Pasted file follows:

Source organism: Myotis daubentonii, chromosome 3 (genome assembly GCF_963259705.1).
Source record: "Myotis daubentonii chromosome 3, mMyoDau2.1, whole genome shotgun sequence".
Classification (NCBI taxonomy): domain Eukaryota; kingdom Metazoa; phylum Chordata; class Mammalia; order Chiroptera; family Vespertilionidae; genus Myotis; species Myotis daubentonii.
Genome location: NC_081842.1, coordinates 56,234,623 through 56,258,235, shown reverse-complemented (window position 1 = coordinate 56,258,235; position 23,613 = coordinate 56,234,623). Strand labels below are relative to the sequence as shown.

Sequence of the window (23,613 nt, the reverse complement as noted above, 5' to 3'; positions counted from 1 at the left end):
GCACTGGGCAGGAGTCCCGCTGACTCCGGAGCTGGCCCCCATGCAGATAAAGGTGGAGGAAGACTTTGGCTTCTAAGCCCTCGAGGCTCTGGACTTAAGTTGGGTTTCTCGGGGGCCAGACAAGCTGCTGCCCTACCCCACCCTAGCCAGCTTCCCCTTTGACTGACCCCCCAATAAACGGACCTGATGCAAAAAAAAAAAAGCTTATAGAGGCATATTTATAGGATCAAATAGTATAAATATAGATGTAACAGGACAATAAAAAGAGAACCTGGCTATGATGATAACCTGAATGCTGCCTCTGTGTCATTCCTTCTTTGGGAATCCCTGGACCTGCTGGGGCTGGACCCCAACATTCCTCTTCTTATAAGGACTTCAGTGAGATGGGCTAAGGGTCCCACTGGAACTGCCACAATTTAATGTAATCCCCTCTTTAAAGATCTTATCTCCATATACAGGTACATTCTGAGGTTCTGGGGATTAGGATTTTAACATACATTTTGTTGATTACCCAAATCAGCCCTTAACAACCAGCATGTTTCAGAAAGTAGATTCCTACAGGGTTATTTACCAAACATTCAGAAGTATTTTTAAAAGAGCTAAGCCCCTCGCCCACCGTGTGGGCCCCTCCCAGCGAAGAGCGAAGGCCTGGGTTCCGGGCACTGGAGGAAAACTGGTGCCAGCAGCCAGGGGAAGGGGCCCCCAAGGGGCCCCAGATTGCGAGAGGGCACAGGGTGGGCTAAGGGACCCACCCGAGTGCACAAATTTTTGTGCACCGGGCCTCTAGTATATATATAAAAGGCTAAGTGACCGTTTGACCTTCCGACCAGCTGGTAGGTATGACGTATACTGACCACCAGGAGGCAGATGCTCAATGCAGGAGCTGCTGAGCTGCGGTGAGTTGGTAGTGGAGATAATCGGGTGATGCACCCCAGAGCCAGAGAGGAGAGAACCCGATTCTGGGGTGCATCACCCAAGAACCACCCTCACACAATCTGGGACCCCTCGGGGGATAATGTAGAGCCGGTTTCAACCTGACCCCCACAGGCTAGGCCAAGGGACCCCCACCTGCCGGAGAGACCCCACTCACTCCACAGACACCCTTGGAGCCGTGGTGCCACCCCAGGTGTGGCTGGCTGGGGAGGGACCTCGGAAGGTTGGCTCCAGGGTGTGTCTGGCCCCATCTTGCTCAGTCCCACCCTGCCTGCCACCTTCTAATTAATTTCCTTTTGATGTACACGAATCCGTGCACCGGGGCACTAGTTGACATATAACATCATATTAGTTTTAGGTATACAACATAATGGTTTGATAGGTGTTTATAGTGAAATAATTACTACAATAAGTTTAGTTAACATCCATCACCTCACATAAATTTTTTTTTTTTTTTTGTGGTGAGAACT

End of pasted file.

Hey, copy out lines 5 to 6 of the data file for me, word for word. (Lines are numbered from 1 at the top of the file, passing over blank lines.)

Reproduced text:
Sequence of the window (23,613 nt, the reverse complement as noted above, 5' to 3'; positions counted from 1 at the left end):
GCACTGGGCAGGAGTCCCGCTGACTCCGGAGCTGGCCCCCATGCAGATAAAGGTGGAGGAAGACTTTGGCTTCTAAGCCCTCGAGGCTCTGGACTTAAGTTGGGTTTCTCGGGGGCCAGACAAGCTGCTGCCCTACCCCACCCTAGCCAGCTTCCCCTTTGACTGACCCCCCAATAAACGGACCTGATGCAAAAAAAAAAAAGCTTATAGAGGCATATTTATAGGATCAAATAGTATAAATATAGATGTAACAGGACAATAAAAAGAGAACCTGGCTATGATGATAACCTGAATGCTGCCTCTGTGTCATTCCTTCTTTGGGAATCCCTGGACCTGCTGGGGCTGGACCCCAACATTCCTCTTCTTATAAGGACTTCAGTGAGATGGGCTAAGGGTCCCACTGGAACTGCCACAATTTAATGTAATCCCCTCTTTAAAGATCTTATCTCCATATACAGGTACATTCTGAGGTTCTGGGGATTAGGATTTTAACATACATTTTGTTGATTACCCAAATCAGCCCTTAACAACCAGCATGTTTCAGAAAGTAGATTCCTACAGGGTTATTTACCAAACATTCAGAAGTATTTTTAAAAGAGCTAAGCCCCTCGCCCACCGTGTGGGCCCCTCCCAGCGAAGAGCGAAGGCCTGGGTTCCGGGCACTGGAGGAAAACTGGTGCCAGCAGCCAGGGGAAGGGGCCCCCAAGGGGCCCCAGATTGCGAGAGGGCACAGGGTGGGCTAAGGGACCCACCCGAGTGCACAAATTTTTGTGCACCGGGCCTCTAGTATATATATAAAAGGCTAAGTGACCGTTTGACCTTCCGACCAGCTGGTAGGTATGACGTATACTGACCACCAGGAGGCAGATGCTCAATGCAGGAGCTGCTGAGCTGCGGTGAGTTGGTAGTGGAGATAATCGGGTGATGCACCCCAGAGCCAGAGAGGAGAGAACCCGATTCTGGGGTGCATCACCCAAGAACCACCCTCACACAATCTGGGACCCCTCGGGGGATAATGTAGAGCCGGTTTCAACCTGACCCCCACAGGCTAGGCCAAGGGACCCCCACCTGCCGGAGAGACCCCACTCACTCCACAGACACCCTTGGAGCCGTGGTGCCACCCCAGGTGTGGCTGGCTGGGGAGGGACCTCGGAAGGTTGGCTCCAGGGTGTGTCTGGCCCCATCTTGCTCAGTCCCACCCTGCCTGCCACCTTCTAATTAATTTCCTTTTGATGTACACGAATCCGTGCACCGGGGCACTAGTTGACATATAACATCATATTAGTTTTAGGTATACAACATAATGGTTTGATAGGTGTTTATAGTGAAATAATTACTACAATAAGTTTAGTTAACATCCATCACCTCACATAAATTTTTTTTTTTTTTTTGTGGTGAGAACT